27 November 2015
The Lesser Known Dangerous Uses of Asbestos
The dangers of asbestos are an extremely serious matter. The more world-wide awareness raised of the effects of asbestos, the more people will be cautious of its presence in workplaces and public places, potentially saving many lives in the UK and around the world.
The extent of the use of asbestos in everyday life is still around us today. For those well-informed of its many uses, we have put together a list of a few lesser known and unusual places you may not expect to find asbestos.
Firstly, for those unaware of asbestos and its previous, dangerous uses, asbestos was used as insulation in many houses from the 1950s to the 1990s before the carcinogenic traits of asbestos were recognised. Because of its natural strength and heat resistance, it was used for insulation purposes.
Unusual Asbestos Uses You May Not be Aware of
You may wonder where the risk of exposure to asbestos is in hair salon, perhaps assuming we mean the piping in the walls, but many older models of hair dryers contained asbestos insulation. One example is the old hooded hairdryers and heated handheld devices, which are rarely seen in modern salons. Repeated use of these appliances could lead to asbestos-related diseases
Did you know that for a scene involving fire, comedian and silent-film actor, Charlie Chaplin, would line his clothing with sheets of asbestos? This practice was more common than you would think throughout the theatre and cinema, with the asbestos sheets used to prevent burns and offer protection from heat when set alight.
Further to this, the fake snow used on stages and film sets - including The Wizard of Oz – contained asbestos fibres.
Unknown to performance artists at the time was the fact that the handling of even a small amount of asbestos could result in lung diseases and cancer such as Mesothelioma years after being exposed to it.
If you required another reason to quit smoking, in the 1950s Kent Micronite Cigarette filters, produced by Hollinsworth & Vose Company, contained asbestos in order to provide heat resistance. Smoking is proven to result in lung cancer, but even a very small amount of exposure to asbestos dust could sadly cause you to develop Mesothelioma later in life – it can take a minimum of 10 – 20 years for doctors to diagnose.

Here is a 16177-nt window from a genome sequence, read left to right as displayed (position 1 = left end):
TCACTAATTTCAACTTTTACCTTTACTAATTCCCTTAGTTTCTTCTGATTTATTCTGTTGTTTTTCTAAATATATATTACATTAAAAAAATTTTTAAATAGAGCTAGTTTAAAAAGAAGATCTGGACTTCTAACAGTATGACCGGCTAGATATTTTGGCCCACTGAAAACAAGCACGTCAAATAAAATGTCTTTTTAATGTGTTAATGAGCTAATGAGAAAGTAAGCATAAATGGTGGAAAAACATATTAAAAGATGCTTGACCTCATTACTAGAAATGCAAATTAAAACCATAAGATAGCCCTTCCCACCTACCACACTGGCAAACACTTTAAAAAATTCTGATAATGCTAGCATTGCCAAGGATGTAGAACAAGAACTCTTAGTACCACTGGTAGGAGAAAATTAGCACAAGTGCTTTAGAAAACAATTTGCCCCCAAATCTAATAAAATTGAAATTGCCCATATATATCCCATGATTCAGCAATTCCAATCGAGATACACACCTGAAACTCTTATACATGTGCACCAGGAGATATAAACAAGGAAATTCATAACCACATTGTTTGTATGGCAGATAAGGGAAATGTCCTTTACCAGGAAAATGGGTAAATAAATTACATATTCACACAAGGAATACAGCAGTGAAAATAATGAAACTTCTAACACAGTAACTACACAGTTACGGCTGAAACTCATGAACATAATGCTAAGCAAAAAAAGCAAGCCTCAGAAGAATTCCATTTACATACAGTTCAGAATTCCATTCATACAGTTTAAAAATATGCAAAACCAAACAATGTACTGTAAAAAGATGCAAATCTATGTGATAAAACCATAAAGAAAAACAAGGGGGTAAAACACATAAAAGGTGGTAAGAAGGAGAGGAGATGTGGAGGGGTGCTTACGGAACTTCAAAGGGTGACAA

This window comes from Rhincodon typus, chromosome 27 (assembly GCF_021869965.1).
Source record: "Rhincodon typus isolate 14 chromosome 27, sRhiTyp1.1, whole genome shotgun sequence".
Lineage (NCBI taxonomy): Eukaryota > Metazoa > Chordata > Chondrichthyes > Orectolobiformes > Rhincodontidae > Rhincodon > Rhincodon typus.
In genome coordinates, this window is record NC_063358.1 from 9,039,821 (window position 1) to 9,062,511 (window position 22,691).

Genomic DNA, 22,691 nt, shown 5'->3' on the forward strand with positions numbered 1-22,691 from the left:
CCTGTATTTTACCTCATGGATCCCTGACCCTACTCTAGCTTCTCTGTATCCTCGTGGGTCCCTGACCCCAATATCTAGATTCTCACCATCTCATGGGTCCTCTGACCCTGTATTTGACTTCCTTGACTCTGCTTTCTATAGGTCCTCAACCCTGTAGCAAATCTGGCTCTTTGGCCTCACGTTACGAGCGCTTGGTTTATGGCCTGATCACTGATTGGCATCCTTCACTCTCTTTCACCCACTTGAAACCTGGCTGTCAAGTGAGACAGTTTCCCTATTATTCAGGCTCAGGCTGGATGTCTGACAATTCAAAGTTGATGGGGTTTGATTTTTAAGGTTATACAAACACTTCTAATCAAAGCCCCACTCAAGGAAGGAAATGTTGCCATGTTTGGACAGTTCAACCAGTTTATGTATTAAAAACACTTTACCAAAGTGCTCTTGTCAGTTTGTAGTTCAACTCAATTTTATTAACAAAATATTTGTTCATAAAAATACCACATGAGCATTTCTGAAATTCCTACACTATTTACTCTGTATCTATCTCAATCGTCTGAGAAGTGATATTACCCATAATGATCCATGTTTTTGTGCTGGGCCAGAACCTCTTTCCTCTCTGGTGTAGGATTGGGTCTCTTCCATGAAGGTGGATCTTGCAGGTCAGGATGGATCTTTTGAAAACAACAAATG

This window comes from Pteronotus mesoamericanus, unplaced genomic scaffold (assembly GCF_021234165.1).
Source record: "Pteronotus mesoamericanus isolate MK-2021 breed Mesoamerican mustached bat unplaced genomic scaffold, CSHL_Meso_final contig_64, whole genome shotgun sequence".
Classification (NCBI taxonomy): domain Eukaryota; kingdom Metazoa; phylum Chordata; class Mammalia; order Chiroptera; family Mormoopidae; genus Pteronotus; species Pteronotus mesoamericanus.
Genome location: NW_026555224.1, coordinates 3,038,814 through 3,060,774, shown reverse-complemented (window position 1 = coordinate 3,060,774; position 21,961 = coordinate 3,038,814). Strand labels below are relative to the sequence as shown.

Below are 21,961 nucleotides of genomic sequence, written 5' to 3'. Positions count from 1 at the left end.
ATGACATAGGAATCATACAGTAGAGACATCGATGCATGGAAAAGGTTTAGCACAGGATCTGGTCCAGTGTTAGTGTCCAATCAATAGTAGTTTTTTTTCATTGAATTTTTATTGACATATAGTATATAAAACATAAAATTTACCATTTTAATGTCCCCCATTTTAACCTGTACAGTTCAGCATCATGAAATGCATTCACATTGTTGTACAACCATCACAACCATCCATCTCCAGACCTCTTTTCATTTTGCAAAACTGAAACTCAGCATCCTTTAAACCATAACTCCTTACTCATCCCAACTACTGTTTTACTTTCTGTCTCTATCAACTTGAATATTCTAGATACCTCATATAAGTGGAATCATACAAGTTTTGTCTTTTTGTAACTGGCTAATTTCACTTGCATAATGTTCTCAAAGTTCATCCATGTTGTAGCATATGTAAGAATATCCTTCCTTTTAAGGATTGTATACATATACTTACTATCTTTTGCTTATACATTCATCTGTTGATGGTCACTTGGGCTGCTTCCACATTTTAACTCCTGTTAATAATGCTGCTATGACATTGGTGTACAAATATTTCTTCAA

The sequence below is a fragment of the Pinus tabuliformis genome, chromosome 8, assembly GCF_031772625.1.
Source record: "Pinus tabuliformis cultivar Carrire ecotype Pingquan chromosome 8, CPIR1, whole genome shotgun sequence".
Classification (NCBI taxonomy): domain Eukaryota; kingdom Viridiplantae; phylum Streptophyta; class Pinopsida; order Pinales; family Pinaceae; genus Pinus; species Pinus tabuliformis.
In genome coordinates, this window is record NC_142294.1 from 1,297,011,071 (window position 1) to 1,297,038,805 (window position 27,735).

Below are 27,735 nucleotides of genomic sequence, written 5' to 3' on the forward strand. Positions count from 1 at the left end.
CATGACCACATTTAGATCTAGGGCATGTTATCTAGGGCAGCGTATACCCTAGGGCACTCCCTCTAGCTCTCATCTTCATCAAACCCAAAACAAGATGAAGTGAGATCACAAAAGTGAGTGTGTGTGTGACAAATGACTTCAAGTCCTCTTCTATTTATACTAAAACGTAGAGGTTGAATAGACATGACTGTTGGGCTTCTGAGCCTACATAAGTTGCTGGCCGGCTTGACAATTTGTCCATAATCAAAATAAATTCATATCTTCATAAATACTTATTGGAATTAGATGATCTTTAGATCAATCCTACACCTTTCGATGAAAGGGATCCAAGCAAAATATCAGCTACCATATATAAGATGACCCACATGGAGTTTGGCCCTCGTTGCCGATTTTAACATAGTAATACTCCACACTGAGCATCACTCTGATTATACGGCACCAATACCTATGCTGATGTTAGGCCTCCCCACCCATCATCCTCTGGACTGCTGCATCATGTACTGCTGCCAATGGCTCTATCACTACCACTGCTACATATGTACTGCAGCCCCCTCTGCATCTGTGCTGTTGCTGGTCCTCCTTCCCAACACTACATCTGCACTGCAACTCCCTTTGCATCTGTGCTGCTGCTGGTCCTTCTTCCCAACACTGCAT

Studies from the 1960s revealed asbestos-related diseases believed to be linked to inhaling or ingesting talcum powder. Most consumer-graded talcum powder products no longer contained asbestos by the 1970s, but there have since been cases reported in the news featuring traces of asbestos in talcum powder.
These are just a few of the more unexpected examples of the massively widespread use asbestos. The material was so useful in so many ways; it was resistant to heat, friction, weathering, chemicals, and for that reason was incorporated in many products. Sadly, those very qualities of resilience are what makes asbestos so dangerous in the human body. If breathed in, the fibres from which the substance is made remain trapped in the lungs for many years and can cause a number of asbestos-related diseases. Thankfully, although many millions of people have been exposed to some level of asbestos over previous decades, only a relatively small number succumb to disease as a result. Although risk of very serious disease is statistically low, upwards of 2500 people each year are diagnosed with Mesothelioma, a cancer of the lining of the lung caused by asbestos. The on-going danger of contact with asbestos in the environment is one which still has to be guarded against.
The number of people diagnosed with Mesothelioma has quadrupled in the last 30 years in the UK; for many their diagnosis will have come so long after the initial exposure to asbestos, it is likely they don’t remember it.
David Cass is a Senior Personal Injury Solicitor at Slater and Gordon Lawyers in Sheffield.
Slater and Gordon Lawyers have a specialist team of Asbestos Compensation Solicitors that deal with Asbestos claims on a No Win No Fee basis. For a free consultation call freephone 0800 884 0275 or contact us online and we’ll be happy to help you.